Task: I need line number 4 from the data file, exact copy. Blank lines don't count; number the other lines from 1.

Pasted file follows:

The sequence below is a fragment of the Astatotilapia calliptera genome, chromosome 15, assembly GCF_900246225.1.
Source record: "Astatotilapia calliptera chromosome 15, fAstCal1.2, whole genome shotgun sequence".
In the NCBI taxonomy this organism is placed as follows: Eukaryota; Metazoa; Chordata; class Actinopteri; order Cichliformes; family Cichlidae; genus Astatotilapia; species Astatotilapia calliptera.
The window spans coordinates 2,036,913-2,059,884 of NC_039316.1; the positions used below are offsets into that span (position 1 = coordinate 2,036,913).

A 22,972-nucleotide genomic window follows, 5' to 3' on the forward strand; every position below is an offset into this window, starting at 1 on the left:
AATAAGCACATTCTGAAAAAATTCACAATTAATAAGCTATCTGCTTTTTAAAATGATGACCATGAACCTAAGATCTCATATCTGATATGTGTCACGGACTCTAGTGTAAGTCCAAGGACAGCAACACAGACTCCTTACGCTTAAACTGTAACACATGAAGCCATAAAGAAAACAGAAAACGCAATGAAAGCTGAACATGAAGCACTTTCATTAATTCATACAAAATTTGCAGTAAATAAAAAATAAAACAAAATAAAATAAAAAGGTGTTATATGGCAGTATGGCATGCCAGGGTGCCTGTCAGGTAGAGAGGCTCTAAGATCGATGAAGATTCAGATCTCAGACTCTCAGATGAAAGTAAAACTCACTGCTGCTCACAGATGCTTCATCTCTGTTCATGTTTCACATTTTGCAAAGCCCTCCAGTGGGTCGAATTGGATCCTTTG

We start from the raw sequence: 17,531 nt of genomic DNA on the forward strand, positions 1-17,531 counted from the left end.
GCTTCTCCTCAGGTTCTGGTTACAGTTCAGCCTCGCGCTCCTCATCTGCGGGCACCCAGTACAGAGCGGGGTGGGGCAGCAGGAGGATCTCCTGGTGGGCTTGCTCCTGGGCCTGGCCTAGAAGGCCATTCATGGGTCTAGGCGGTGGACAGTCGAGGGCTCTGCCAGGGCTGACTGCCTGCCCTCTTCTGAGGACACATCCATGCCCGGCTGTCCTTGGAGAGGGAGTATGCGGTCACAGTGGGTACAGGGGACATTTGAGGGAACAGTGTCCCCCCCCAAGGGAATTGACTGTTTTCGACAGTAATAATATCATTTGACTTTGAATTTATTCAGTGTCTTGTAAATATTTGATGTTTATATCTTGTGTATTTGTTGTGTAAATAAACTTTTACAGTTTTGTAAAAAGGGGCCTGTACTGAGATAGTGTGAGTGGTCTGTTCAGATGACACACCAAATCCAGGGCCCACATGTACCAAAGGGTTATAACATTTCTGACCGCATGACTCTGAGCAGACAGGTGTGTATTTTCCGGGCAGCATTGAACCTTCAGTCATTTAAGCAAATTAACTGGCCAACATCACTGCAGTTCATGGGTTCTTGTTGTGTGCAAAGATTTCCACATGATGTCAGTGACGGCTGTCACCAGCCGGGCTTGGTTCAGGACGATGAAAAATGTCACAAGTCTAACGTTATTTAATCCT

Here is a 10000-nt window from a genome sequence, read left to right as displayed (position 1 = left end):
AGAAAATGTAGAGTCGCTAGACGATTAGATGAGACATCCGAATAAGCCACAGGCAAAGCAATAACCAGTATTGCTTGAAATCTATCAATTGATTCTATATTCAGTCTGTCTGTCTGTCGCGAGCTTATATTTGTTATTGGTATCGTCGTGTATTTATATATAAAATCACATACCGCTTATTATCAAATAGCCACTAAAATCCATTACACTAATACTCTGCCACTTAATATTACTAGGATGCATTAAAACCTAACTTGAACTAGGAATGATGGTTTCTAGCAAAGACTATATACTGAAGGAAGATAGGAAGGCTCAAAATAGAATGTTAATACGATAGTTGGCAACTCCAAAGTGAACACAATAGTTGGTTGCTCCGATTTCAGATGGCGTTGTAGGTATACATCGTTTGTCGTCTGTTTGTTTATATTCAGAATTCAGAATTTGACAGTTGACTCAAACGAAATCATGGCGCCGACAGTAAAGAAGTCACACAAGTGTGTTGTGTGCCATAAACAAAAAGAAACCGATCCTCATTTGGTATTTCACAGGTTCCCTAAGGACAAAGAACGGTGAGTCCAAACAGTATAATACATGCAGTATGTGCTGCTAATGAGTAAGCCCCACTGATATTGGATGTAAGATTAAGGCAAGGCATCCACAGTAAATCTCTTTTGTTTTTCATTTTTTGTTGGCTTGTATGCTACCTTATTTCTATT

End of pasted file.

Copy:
The window spans coordinates 2,036,913-2,059,884 of NC_039316.1; the positions used below are offsets into that span (position 1 = coordinate 2,036,913).